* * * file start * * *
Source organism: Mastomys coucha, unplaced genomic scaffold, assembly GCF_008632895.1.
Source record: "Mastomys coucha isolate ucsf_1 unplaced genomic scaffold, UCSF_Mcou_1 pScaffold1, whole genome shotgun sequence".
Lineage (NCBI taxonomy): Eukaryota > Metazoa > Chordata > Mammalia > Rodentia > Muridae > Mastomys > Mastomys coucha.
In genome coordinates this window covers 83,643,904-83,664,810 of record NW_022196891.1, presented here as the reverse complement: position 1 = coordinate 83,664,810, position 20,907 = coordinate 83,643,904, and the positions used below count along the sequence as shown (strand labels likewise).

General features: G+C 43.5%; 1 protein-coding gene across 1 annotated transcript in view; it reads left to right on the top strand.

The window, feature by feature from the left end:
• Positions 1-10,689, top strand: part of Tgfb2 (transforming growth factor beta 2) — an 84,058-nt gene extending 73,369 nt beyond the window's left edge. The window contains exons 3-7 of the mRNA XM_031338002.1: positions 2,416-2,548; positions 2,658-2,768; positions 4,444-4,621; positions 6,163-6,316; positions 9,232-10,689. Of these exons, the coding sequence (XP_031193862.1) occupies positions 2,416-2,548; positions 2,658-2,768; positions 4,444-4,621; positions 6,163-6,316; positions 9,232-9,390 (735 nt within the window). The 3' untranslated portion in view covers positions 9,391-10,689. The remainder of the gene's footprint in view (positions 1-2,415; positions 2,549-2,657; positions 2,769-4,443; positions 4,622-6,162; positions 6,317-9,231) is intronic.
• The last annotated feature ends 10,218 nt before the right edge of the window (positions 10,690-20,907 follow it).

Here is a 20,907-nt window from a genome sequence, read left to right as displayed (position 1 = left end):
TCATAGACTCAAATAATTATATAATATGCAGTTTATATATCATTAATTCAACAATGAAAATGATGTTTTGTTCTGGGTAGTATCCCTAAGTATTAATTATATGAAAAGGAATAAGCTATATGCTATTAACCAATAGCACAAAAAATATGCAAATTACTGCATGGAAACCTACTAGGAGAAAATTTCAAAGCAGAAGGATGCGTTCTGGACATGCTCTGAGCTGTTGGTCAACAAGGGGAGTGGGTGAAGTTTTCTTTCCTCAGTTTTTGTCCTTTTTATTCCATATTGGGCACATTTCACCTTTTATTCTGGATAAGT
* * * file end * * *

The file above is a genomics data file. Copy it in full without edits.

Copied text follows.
Source organism: Mastomys coucha, unplaced genomic scaffold, assembly GCF_008632895.1.
Source record: "Mastomys coucha isolate ucsf_1 unplaced genomic scaffold, UCSF_Mcou_1 pScaffold1, whole genome shotgun sequence".
Lineage (NCBI taxonomy): Eukaryota > Metazoa > Chordata > Mammalia > Rodentia > Muridae > Mastomys > Mastomys coucha.
In genome coordinates this window covers 83,643,904-83,664,810 of record NW_022196891.1, presented here as the reverse complement: position 1 = coordinate 83,664,810, position 20,907 = coordinate 83,643,904, and the positions used below count along the sequence as shown (strand labels likewise).

General features: G+C 43.5%; 1 protein-coding gene across 1 annotated transcript in view; it reads left to right on the top strand.

The window, feature by feature from the left end:
• Positions 1-10,689, top strand: part of Tgfb2 (transforming growth factor beta 2) — an 84,058-nt gene extending 73,369 nt beyond the window's left edge. The window contains exons 3-7 of the mRNA XM_031338002.1: positions 2,416-2,548; positions 2,658-2,768; positions 4,444-4,621; positions 6,163-6,316; positions 9,232-10,689. Of these exons, the coding sequence (XP_031193862.1) occupies positions 2,416-2,548; positions 2,658-2,768; positions 4,444-4,621; positions 6,163-6,316; positions 9,232-9,390 (735 nt within the window). The 3' untranslated portion in view covers positions 9,391-10,689. The remainder of the gene's footprint in view (positions 1-2,415; positions 2,549-2,657; positions 2,769-4,443; positions 4,622-6,162; positions 6,317-9,231) is intronic.
• The last annotated feature ends 10,218 nt before the right edge of the window (positions 10,690-20,907 follow it).

Here is a 20,907-nt window from a genome sequence, read left to right as displayed (position 1 = left end):
TCATAGACTCAAATAATTATATAATATGCAGTTTATATATCATTAATTCAACAATGAAAATGATGTTTTGTTCTGGGTAGTATCCCTAAGTATTAATTATATGAAAAGGAATAAGCTATATGCTATTAACCAATAGCACAAAAAATATGCAAATTACTGCATGGAAACCTACTAGGAGAAAATTTCAAAGCAGAAGGATGCGTTCTGGACATGCTCTGAGCTGTTGGTCAACAAGGGGAGTGGGTGAAGTTTTCTTTCCTCAGTTTTTGTCCTTTTTATTCCATATTGGGCACATTTCACCTTTTATTCTGGATAAGT